Further, workers must be aware of the latest regional developments; for instance, Sarre explains, if there were a major accident – a factory explosion, say – in Tolouse, then callers should know not to dial that area. Every morning before the employees sit at their computers and telephones, they are briefed on two or three major developments in France and check on the regional weather reports. "Today it is raining a lot in the Calais region, and people tend to stay indoors so it is probably a good time to call," explains Sarre.
The average call center salary of US$220 to US$275 a month is more than five times the average in the country. Understandably, then, the call centers attract the best and brightest of the university graduates. At PCCI, the salary can be supplemented by the classic capitalist tool of incentives. If a telemarketer surpasses the assigned target, a white envelope containing a crisp CFA 5,000 bill (about US$10) is ceremoniously handed over amidst general applause in the hall.
Senegal, with its US$510 per capita GDP, ranks 155th among the 174 poorest countries listed in the human development index. The call center business may be its first opportunity to break into the modern world. One of the earlier gifts of globalization, peanuts, introduced from the New World, has until recently been Senegal's number one export earner. Fishing, which employs close to a million people, has just overtaken peanuts as the prime export. But the European Union's fishing policy, for all its proclaimed desire to help African poverty, has seriously damaged Senegal's fishing industry. In a recent report the UN Development Program dryly notes that "after 15 years of 'cooperation' with the European Union, Senegal's fisheries sector is in deep crisis. Stocks have been severely depleted, disrupting the artisan sector, pushing up fish prices in local markets and jeopardizing supplies to canning factories producing for export."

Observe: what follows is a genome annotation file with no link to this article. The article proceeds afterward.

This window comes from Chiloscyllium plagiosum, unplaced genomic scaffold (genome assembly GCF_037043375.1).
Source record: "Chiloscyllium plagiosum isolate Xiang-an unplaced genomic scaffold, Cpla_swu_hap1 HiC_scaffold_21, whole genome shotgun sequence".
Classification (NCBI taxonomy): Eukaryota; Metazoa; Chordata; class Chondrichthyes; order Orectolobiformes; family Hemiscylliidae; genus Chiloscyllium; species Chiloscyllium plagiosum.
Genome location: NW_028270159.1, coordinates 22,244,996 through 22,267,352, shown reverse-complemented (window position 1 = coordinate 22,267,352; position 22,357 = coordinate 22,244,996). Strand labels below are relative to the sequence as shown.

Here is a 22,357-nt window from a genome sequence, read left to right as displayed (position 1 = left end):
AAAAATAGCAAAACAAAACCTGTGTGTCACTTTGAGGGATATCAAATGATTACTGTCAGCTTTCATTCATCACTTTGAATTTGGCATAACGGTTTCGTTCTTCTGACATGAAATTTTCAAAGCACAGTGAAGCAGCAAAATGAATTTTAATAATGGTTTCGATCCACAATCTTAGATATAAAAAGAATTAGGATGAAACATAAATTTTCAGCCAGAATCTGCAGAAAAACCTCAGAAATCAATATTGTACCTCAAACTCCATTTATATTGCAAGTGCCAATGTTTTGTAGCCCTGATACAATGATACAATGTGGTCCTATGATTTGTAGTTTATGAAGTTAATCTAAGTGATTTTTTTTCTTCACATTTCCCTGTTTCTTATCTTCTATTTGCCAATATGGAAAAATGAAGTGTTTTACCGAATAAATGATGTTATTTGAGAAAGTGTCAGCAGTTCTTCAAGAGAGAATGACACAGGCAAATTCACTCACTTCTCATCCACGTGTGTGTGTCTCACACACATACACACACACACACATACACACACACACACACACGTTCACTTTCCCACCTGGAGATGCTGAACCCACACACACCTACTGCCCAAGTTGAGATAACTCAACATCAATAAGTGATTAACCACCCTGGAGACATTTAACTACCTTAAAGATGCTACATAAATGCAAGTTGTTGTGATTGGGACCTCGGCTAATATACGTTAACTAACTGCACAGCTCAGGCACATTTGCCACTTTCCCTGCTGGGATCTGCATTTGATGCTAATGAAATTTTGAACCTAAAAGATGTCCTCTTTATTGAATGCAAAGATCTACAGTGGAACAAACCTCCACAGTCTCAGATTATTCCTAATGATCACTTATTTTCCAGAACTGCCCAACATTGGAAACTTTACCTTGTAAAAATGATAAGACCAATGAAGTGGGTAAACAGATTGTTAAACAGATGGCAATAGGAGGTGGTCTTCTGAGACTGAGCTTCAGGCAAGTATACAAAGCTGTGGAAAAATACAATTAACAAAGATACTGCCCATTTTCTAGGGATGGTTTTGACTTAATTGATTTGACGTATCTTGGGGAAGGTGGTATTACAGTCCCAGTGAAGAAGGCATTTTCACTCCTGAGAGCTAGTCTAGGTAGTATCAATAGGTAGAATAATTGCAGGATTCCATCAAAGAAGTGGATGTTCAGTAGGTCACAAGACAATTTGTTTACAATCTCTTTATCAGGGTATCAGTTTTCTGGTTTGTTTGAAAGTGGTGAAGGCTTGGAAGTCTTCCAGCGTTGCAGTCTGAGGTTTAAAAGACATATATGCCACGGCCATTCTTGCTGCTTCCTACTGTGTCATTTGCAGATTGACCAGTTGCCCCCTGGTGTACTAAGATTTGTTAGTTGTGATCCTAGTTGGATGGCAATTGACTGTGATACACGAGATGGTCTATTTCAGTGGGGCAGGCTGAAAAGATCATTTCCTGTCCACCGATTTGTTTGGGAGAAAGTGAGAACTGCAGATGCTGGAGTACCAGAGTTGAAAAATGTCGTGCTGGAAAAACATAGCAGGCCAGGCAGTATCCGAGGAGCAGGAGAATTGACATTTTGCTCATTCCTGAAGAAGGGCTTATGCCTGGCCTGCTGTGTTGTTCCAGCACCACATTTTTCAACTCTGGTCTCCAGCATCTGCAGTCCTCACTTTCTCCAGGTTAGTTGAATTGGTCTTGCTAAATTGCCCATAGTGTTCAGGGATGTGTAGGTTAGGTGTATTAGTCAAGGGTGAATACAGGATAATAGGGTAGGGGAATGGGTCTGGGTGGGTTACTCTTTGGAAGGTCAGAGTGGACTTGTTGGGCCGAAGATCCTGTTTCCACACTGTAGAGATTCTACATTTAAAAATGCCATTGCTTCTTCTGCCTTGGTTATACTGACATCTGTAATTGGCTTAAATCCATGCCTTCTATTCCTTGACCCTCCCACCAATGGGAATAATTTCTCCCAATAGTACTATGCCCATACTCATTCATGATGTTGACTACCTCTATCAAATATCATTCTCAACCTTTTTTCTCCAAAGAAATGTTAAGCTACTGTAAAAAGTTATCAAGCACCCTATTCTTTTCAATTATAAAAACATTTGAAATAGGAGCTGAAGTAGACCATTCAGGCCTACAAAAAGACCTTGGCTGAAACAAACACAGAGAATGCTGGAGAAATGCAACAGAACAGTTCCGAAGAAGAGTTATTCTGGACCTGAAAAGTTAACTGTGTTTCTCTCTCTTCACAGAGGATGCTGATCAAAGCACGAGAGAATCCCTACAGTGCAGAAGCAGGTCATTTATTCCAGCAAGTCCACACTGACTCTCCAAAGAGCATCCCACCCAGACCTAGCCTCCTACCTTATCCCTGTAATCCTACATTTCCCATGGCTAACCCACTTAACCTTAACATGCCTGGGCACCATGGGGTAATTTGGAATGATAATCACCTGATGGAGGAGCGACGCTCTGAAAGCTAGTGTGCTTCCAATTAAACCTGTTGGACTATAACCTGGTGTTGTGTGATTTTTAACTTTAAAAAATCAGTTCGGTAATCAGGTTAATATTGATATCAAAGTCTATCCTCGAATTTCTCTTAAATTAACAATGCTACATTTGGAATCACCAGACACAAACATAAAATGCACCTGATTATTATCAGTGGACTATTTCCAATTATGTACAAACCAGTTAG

Senegal's attempt to develop a poultry industry has also been blighted by European dumping of chicken legs and other parts that Europeans don't eat. A drive through Dakar's suburbs reveals desolate and abandoned chicken farms. This influx of cheap imported goods has deeply affected the local economy: The streets of Dakar and its squalid periphery teem with thousands of unemployed young men and women looking for jobs or just wandering in the hope of some opportunity. Unsurprisingly France's attempt last year to stop call centers abroad brought an angry response from the Senegalese media.
Even though only 7,700 jobs in France were outsourced to Francophone countries in 2003, the mood in France is nasty. In October of last year, the then minister of Economy and Finance, Nicolas Sarkozy, proposed strangling call center outsourcing by requiring tele-operators to announce upfront where they were calling from. The assumption was that a call from Montpellier answered by some "Fatima from Dakar" would make people hang up. Fortunately for the ex-colonies of France, that law has not passed. But outsourcing continues to be a contentious issue, and companies practice it with total discretion. None of the call centers would identify their French clientele by name, and young Senegalese answering calls affect a Parisian accent, identifying themselves as "Jean" or "Monique."
Indeed, the white-columned PCCI building with manicured lawns stands out as a glimmer of hope against a backdrop of poverty. Sarre, who has a MBA from Montreal University, is hopeful that the company will continue to grow, perhaps one day serving Senegalese as well as French clients. He plans to upscale with data processing, software development, and software maintenance. "My dream is to be like India's Infosys and Wipro," says Sarre.
The hurdles in the path of that dream are daunting. The fact remains that only two percent of Senegal's 10.6 million people have access to the internet. "We have passed the break-even point in monthly terms," says Sarre, "but we are still in the red." Indeed, it will take a while to get full returns on the company's US$12 million investment.
Nayan Chanda is Editor of YaleGlobal Online and Director of Publications at the Yale Center for the Study of Globalization.